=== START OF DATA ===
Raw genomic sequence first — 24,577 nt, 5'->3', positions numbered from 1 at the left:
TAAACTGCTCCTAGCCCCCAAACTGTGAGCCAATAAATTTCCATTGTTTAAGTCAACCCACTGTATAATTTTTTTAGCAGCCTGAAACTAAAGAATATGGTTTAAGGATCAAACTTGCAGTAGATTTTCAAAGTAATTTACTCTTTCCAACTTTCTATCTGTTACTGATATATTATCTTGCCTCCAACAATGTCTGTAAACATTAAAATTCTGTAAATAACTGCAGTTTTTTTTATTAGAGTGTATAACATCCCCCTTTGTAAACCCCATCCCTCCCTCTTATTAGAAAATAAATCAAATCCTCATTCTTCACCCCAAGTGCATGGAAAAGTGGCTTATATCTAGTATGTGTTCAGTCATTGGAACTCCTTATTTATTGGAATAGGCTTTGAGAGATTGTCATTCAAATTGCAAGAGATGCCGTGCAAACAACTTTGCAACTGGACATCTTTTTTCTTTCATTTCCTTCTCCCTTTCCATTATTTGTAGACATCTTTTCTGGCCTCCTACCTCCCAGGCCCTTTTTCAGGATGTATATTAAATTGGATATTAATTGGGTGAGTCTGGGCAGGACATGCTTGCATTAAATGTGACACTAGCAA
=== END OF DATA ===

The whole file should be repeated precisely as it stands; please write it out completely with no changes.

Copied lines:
Raw genomic sequence first — 24,577 nt, 5'->3', positions numbered from 1 at the left:
TAAACTGCTCCTAGCCCCCAAACTGTGAGCCAATAAATTTCCATTGTTTAAGTCAACCCACTGTATAATTTTTTTAGCAGCCTGAAACTAAAGAATATGGTTTAAGGATCAAACTTGCAGTAGATTTTCAAAGTAATTTACTCTTTCCAACTTTCTATCTGTTACTGATATATTATCTTGCCTCCAACAATGTCTGTAAACATTAAAATTCTGTAAATAACTGCAGTTTTTTTTATTAGAGTGTATAACATCCCCCTTTGTAAACCCCATCCCTCCCTCTTATTAGAAAATAAATCAAATCCTCATTCTTCACCCCAAGTGCATGGAAAAGTGGCTTATATCTAGTATGTGTTCAGTCATTGGAACTCCTTATTTATTGGAATAGGCTTTGAGAGATTGTCATTCAAATTGCAAGAGATGCCGTGCAAACAACTTTGCAACTGGACATCTTTTTTCTTTCATTTCCTTCTCCCTTTCCATTATTTGTAGACATCTTTTCTGGCCTCCTACCTCCCAGGCCCTTTTTCAGGATGTATATTAAATTGGATATTAATTGGGTGAGTCTGGGCAGGACATGCTTGCATTAAATGTGACACTAGCAA